Local authorities are responsible for the initial response to any public health emergency with appropriate state agencies providing additional support when necessary. Depending on the nature and magnitude of the problem, local or state authorities may choose to involve federal agencies. Unlike naturally occurring disease outbreaks, bioterrorist attacks are criminal acts and require intervention of law enforcement agencies.45

When there is a risk of contagious disease transmission across state lines or state efforts are deemed inadequate, the federal government assumes authority. The President makes executive decisions. The CDC administers federal quarantine actions. Implementation of order could involve the Department of Defense or the Federal Emergency Management Agency (FEMA). For travelers seeking to enter the United States, the CDC has the authority to enact quarantine. In areas where the CDC’s Division of Global Migration and Quarantine personnel are not stationed, the Immigration and Naturalization Service and the United States Customs Service personnel are trained to identify travelers with potential epidemic.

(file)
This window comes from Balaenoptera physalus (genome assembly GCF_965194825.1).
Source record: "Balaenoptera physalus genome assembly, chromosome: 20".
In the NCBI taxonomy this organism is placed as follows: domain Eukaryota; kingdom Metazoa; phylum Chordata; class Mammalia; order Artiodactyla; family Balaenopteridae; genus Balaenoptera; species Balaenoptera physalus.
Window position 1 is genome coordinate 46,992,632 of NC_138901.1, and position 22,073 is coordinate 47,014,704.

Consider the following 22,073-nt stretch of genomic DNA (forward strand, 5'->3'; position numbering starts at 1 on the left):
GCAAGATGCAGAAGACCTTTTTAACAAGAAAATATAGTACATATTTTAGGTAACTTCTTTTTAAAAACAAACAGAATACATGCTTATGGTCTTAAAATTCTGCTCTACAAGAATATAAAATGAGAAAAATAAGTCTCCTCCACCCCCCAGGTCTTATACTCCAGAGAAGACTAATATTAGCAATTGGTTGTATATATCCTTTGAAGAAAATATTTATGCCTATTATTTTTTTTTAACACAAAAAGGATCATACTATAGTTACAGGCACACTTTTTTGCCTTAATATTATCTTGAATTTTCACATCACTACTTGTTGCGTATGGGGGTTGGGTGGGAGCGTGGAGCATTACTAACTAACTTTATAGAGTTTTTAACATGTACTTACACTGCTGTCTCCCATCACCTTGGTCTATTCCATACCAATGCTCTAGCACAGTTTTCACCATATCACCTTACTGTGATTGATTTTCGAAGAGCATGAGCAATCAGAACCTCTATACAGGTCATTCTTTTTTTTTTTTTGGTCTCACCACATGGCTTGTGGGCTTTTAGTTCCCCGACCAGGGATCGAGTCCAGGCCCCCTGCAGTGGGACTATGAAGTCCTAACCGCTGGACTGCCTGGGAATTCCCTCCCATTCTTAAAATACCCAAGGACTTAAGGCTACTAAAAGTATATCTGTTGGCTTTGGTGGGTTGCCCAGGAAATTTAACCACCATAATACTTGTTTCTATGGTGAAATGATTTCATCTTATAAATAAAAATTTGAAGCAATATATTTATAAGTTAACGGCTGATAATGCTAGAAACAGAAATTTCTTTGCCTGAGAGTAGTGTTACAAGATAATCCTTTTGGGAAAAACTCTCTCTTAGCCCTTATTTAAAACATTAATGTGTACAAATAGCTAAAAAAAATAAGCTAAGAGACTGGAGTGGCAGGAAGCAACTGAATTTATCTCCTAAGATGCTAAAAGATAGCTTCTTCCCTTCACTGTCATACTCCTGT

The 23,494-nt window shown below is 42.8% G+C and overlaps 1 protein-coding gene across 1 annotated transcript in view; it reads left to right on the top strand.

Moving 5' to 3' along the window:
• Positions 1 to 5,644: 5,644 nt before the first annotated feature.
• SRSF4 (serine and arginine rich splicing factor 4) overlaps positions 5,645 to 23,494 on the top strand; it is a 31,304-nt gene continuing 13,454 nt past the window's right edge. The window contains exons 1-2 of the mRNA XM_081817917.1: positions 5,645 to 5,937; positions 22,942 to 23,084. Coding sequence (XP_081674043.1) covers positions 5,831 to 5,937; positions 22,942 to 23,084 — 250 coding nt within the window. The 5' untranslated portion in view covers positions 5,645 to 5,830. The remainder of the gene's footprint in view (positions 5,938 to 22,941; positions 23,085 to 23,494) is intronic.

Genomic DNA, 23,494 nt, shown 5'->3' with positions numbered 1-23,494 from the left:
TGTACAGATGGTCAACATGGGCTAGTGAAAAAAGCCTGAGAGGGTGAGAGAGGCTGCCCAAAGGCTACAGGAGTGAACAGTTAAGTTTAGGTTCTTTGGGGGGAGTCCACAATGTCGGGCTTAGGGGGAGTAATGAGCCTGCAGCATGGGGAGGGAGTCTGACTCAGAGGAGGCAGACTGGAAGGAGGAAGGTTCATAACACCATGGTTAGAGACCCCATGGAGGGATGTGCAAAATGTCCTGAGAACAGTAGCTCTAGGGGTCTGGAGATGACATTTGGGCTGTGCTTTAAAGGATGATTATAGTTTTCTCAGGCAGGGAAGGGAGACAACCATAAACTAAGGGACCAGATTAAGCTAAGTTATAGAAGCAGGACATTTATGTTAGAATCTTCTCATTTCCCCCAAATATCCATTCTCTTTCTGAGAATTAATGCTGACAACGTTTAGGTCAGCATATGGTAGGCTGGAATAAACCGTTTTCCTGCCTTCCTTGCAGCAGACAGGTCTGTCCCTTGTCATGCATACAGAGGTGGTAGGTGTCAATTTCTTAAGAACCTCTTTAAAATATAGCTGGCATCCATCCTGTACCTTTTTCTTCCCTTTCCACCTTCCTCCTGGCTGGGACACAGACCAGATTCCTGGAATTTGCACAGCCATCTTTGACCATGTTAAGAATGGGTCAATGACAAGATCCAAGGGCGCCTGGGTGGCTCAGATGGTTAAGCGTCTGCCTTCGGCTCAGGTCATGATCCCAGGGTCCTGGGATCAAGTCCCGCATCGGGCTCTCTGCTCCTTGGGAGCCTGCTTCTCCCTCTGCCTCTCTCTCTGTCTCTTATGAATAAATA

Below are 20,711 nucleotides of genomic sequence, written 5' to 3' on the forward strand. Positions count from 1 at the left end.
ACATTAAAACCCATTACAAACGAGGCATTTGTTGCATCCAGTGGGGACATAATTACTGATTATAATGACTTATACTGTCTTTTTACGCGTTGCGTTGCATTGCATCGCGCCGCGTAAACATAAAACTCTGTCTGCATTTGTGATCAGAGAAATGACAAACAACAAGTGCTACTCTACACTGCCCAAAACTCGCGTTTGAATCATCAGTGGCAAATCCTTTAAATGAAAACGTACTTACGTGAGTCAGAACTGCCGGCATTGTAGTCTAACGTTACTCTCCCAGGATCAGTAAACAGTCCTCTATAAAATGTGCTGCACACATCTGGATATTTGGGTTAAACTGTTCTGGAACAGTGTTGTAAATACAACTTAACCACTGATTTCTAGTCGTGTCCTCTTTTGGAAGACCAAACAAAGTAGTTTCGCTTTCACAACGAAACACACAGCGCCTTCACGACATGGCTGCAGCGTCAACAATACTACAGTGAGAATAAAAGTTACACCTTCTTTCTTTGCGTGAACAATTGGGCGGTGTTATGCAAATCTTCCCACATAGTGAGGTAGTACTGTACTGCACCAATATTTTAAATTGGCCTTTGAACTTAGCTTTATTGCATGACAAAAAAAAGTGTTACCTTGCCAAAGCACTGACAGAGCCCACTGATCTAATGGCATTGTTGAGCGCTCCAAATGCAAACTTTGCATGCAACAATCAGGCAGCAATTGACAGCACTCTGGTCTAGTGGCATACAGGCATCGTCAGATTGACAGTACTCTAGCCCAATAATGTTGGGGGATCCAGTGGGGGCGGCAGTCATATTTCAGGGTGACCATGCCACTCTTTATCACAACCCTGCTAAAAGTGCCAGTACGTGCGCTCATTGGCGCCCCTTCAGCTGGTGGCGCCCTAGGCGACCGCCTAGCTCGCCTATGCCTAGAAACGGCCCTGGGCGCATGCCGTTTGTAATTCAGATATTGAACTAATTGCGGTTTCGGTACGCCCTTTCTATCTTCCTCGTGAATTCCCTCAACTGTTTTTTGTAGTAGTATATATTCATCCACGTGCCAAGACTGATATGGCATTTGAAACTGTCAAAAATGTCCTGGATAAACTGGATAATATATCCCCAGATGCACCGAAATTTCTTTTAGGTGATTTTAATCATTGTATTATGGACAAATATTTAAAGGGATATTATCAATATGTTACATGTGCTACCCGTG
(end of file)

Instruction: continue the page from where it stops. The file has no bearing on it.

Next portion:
It is essential that health care professionals adequately protect themselves. They are needed to care for both victims of an outbreak/attack and “regular” patients and can inadvertently spread communicable agents rather quickly, especially to vulnerable members of the population.46,47 One study examined clinicians’ knowledge regarding proper infection control practices during a bioterrorist event and found numerous deficiencies.48